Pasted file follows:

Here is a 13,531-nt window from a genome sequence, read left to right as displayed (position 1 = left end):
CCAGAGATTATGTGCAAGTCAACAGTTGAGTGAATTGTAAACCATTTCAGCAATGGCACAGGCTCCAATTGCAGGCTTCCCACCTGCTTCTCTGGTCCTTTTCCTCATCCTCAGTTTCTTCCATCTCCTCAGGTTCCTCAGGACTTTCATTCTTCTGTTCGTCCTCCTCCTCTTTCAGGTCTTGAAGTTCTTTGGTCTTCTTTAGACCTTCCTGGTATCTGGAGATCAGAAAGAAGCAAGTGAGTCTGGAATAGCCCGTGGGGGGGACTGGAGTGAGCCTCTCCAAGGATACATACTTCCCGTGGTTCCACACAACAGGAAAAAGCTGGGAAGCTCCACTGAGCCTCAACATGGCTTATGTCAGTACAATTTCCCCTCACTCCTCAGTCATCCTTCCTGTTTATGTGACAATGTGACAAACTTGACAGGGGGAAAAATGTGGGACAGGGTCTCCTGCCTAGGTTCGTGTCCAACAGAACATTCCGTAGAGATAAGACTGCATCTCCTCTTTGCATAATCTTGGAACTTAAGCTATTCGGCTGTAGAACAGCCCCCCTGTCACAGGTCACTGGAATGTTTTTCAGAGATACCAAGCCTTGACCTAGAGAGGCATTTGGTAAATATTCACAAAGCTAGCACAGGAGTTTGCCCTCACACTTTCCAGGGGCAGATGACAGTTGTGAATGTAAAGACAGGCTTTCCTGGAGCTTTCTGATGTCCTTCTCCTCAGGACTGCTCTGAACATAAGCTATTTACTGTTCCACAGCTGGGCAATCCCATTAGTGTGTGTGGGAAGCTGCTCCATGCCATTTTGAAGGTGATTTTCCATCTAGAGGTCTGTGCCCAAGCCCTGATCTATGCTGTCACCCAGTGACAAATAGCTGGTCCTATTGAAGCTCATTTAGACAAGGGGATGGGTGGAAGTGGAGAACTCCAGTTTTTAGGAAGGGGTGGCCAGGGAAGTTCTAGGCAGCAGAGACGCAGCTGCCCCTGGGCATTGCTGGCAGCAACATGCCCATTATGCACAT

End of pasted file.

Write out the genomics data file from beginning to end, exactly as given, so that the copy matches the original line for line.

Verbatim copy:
Here is a 13,531-nt window from a genome sequence, read left to right as displayed (position 1 = left end):
CCAGAGATTATGTGCAAGTCAACAGTTGAGTGAATTGTAAACCATTTCAGCAATGGCACAGGCTCCAATTGCAGGCTTCCCACCTGCTTCTCTGGTCCTTTTCCTCATCCTCAGTTTCTTCCATCTCCTCAGGTTCCTCAGGACTTTCATTCTTCTGTTCGTCCTCCTCCTCTTTCAGGTCTTGAAGTTCTTTGGTCTTCTTTAGACCTTCCTGGTATCTGGAGATCAGAAAGAAGCAAGTGAGTCTGGAATAGCCCGTGGGGGGGACTGGAGTGAGCCTCTCCAAGGATACATACTTCCCGTGGTTCCACACAACAGGAAAAAGCTGGGAAGCTCCACTGAGCCTCAACATGGCTTATGTCAGTACAATTTCCCCTCACTCCTCAGTCATCCTTCCTGTTTATGTGACAATGTGACAAACTTGACAGGGGGAAAAATGTGGGACAGGGTCTCCTGCCTAGGTTCGTGTCCAACAGAACATTCCGTAGAGATAAGACTGCATCTCCTCTTTGCATAATCTTGGAACTTAAGCTATTCGGCTGTAGAACAGCCCCCCTGTCACAGGTCACTGGAATGTTTTTCAGAGATACCAAGCCTTGACCTAGAGAGGCATTTGGTAAATATTCACAAAGCTAGCACAGGAGTTTGCCCTCACACTTTCCAGGGGCAGATGACAGTTGTGAATGTAAAGACAGGCTTTCCTGGAGCTTTCTGATGTCCTTCTCCTCAGGACTGCTCTGAACATAAGCTATTTACTGTTCCACAGCTGGGCAATCCCATTAGTGTGTGTGGGAAGCTGCTCCATGCCATTTTGAAGGTGATTTTCCATCTAGAGGTCTGTGCCCAAGCCCTGATCTATGCTGTCACCCAGTGACAAATAGCTGGTCCTATTGAAGCTCATTTAGACAAGGGGATGGGTGGAAGTGGAGAACTCCAGTTTTTAGGAAGGGGTGGCCAGGGAAGTTCTAGGCAGCAGAGACGCAGCTGCCCCTGGGCATTGCTGGCAGCAACATGCCCATTATGCACAT